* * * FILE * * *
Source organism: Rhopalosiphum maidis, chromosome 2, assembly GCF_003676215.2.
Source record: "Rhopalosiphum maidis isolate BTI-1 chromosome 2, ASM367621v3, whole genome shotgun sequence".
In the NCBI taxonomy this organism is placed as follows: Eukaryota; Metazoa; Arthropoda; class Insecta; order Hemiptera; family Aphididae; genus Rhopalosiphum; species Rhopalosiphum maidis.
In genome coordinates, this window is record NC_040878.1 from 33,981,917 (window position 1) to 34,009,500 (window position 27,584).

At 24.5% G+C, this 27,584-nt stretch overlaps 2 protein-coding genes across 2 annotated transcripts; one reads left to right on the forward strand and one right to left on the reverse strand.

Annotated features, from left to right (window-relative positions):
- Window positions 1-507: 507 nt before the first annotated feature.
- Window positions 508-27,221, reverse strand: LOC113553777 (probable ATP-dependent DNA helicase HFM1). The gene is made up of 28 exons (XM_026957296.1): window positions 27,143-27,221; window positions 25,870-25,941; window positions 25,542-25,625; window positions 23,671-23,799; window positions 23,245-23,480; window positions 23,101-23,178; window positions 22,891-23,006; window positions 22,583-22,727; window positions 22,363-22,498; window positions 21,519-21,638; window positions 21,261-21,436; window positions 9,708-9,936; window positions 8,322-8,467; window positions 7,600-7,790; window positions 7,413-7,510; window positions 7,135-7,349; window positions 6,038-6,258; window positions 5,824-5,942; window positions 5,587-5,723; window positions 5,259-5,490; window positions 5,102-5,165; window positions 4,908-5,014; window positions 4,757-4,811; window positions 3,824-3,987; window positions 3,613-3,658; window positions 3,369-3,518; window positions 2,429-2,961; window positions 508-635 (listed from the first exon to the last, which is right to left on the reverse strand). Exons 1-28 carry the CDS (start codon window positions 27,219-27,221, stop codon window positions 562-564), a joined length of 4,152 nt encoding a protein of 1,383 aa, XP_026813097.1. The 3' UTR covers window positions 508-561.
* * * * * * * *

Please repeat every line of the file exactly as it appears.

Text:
Source organism: Rhopalosiphum maidis, chromosome 2, assembly GCF_003676215.2.
Source record: "Rhopalosiphum maidis isolate BTI-1 chromosome 2, ASM367621v3, whole genome shotgun sequence".
In the NCBI taxonomy this organism is placed as follows: Eukaryota; Metazoa; Arthropoda; class Insecta; order Hemiptera; family Aphididae; genus Rhopalosiphum; species Rhopalosiphum maidis.
In genome coordinates, this window is record NC_040878.1 from 33,981,917 (window position 1) to 34,009,500 (window position 27,584).

At 24.5% G+C, this 27,584-nt stretch overlaps 2 protein-coding genes across 2 annotated transcripts; one reads left to right on the forward strand and one right to left on the reverse strand.

Annotated features, from left to right (window-relative positions):
- Window positions 1-507: 507 nt before the first annotated feature.
- Window positions 508-27,221, reverse strand: LOC113553777 (probable ATP-dependent DNA helicase HFM1). The gene is made up of 28 exons (XM_026957296.1): window positions 27,143-27,221; window positions 25,870-25,941; window positions 25,542-25,625; window positions 23,671-23,799; window positions 23,245-23,480; window positions 23,101-23,178; window positions 22,891-23,006; window positions 22,583-22,727; window positions 22,363-22,498; window positions 21,519-21,638; window positions 21,261-21,436; window positions 9,708-9,936; window positions 8,322-8,467; window positions 7,600-7,790; window positions 7,413-7,510; window positions 7,135-7,349; window positions 6,038-6,258; window positions 5,824-5,942; window positions 5,587-5,723; window positions 5,259-5,490; window positions 5,102-5,165; window positions 4,908-5,014; window positions 4,757-4,811; window positions 3,824-3,987; window positions 3,613-3,658; window positions 3,369-3,518; window positions 2,429-2,961; window positions 508-635 (listed from the first exon to the last, which is right to left on the reverse strand). Exons 1-28 carry the CDS (start codon window positions 27,219-27,221, stop codon window positions 562-564), a joined length of 4,152 nt encoding a protein of 1,383 aa, XP_026813097.1. The 3' UTR covers window positions 508-561.